Frozen in New York

By Alex P. Vidal

“The most amazing thing about the winter is that even a frozen world may be perceived as a heaven!” ― Mehmet Murat ildan

NEW Yorkers felt frozen over Christmas weekend as a sprawling storm emptied airports and shut down major highways even as death toll reportedly rose to 17 as of this writing.

Tens of thousands of residents remained without electricity as of December 25 (US time) evening. We’re lucky in the Big Apple electricity wasn’t interrupted and our portable heater served us well for straight 72 hours.

I monitored the storm’s wrath on news channels where I heard New York Governor Cathy Hochul describe the storm as “worst of the worst.”

Since December 23 (Friday), I “sought refuge” in the Lower Manhattan and although we certainly had to bundle up, the temperatures recorded over the weekend still reportedly were far from the coldest ever in New York City.

New York Gov. Kathy Hochul and Erie County Executive Mark Poloncarz reported 12 deaths in Erie County that ranged from people ages 26 to 93 during a press conference December 25 (Sunday) evening. Buffalo Police Commissioner Joseph Gramaglia told the Buffalo News later on another four deaths were confirmed in the city to bring that total to 10 fatalities.

New York City did experience record cold temperatures on Christmas Eve but it only hit 16 degrees Fahrenheit at John F. Kennedy (JFK) Airport, Laguardia Airport (LGA), Islip and Bridgeport, according to the National Weather Service (NWS) as reported by PIX11.


In Newark, NWS said, it only reached 17 Fahrenheit. Those were all record low maximum temps for Dec. 24. In Central Park, the high was 15 Fahrenheit.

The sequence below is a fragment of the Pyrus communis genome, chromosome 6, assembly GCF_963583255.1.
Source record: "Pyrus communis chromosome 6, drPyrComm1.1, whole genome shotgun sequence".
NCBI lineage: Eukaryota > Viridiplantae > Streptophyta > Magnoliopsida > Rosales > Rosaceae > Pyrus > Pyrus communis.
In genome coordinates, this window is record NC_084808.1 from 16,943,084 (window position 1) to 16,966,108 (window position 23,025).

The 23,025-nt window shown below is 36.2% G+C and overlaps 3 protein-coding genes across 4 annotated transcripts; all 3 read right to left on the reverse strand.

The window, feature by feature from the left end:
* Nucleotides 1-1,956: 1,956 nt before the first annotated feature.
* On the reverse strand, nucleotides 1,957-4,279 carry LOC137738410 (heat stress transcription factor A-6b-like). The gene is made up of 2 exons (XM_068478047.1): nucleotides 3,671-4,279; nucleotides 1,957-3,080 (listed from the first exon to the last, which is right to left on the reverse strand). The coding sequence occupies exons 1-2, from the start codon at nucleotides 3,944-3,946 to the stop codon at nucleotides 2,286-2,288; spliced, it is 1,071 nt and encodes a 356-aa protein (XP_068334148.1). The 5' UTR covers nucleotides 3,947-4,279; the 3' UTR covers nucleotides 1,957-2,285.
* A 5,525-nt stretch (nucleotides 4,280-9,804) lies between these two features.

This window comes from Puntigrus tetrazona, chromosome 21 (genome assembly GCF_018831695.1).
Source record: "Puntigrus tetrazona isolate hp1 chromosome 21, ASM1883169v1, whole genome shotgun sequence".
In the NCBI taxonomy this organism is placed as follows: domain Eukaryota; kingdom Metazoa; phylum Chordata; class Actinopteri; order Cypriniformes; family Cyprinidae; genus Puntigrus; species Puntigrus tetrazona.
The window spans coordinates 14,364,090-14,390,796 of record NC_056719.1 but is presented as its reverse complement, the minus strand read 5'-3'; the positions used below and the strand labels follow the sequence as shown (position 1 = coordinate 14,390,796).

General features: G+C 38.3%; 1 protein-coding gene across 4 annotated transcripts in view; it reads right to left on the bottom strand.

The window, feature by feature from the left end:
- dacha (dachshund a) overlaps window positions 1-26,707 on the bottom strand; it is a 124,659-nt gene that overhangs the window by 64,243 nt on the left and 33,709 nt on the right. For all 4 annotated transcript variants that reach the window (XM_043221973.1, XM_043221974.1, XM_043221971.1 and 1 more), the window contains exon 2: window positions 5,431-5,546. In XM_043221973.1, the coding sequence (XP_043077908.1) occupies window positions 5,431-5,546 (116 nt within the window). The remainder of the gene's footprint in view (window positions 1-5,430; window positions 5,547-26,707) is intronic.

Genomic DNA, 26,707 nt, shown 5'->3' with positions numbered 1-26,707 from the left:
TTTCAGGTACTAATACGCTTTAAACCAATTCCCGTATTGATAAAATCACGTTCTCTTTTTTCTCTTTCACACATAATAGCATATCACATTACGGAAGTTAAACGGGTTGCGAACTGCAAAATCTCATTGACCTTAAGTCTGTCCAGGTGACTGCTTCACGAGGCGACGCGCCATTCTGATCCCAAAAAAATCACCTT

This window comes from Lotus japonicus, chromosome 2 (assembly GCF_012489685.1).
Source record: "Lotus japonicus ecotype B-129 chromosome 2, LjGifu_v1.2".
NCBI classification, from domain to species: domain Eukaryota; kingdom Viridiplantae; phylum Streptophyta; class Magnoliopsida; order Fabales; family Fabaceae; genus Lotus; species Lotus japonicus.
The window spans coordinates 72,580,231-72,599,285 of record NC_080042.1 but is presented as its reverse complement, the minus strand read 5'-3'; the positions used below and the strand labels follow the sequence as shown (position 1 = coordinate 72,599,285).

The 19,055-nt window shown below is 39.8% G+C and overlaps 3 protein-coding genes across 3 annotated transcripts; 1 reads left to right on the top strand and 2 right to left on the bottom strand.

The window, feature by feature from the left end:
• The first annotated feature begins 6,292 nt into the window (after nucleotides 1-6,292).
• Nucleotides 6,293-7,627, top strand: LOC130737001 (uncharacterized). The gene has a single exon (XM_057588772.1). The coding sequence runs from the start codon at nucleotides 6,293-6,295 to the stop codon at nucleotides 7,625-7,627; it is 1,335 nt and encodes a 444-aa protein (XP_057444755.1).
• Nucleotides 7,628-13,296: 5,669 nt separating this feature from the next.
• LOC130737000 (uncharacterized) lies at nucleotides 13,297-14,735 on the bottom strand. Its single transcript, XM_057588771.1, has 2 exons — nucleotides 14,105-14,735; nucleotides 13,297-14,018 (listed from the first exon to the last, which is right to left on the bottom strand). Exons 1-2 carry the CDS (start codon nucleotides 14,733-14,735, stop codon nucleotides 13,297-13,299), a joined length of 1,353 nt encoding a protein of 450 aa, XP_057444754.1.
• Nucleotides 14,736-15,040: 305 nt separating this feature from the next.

The coldest day ever in Central Park, New York City was on Feb. 9, 1934, according to the NWS. On that day, a temperature of -15 degrees Fahrenheit was recorded.

That February was actually the coldest month ever in New York City, with an average of 19 degrees Fahrenheit in Central Park over the course of the month.

Outside of the five boroughs, temperatures have gotten even colder in New York. On Feb. 18, 1979, the National Weather Service station in Old Forge, recorded a temperature -52 Fahrenheit.

Highs in the 20s and wind chills in the teens are forecast for the area around New York City for Christmas Day. Conditions were expected to be a bit warmer December 26 with more seasonable temperatures returning December 27.

A 27-year-old man was also killed in neighboring Niagara County after he was overcome by carbon monoxide from snow blocking his furnace, WGRZ reported.

The number of storm-related deaths could keep reportedly growing.


I found this very interesting piece, a Merry Christmas greeting in different languages, in an email (not the social media) message sent by a friend in 2011:

Portuguese – Feliz Natal!

French – Joyeux Noël

Italian – Buon Natale!

Arabic – I’d Miilad said oua sana saida

Chinese – (Mandarin) Kung His Hsin Nien bing Chu Shen Tan

Croatian – Sretan Bozic

Danish – Glædelig Jul

Dutch – Vrolijk Kerstfeest

Filipino – Maligayang Pasko

Finnish – Hyvaa joulua

German – Fröhliche Weihnachten

Greek: Kala Christouyenna!

Indonesian – Selamat Hari Natal

Irish – Nollaig Shona Dhuit

Japanese – Shinnen omedeto. Kurisumasu Omedeto

Korean – Sung Tan Chuk Ha

Maltese: IL-Milied It-tajjeb

Russian – Pozdravlyenie s Rozjdyestvom i s Novym Godom!

Swedish – God Jul

Samoan: La Maunia Le Kilisimasi Ma Le Tausaga Fou

Urdu – Naya Saal Mubarak Ho

Welsh – Nadolig Llawentworthy


From Christina Engela: “Death was right on time. He staggered backward on legs of ether. He could see it—a dark shadowy shape. His stomach turned with terror. What remained of the bridge lighting seemed to be fading away. It was there—not the frightful illusions the others had seen—but the thing itself, unmasking itself to its last victim. Somehow the reality was much more frightening. It advanced on him, the rhythmic click of Death. If he were to start screaming now, he knew he would go irretrievably mad. Instinct had left him cold, frozen.”

(PG 13) Super-lover Casanova (1725-1798) used condoms to protect himself from disease and to avoid getting his lovers pregnant. They were made from animal guts and tied in place with a pink ribbon. Yes, condoms existed even before Jose Rizal was born.

(The author, who is now based in New York City, used to be the editor of two local dailies in Iloilo.—Ed)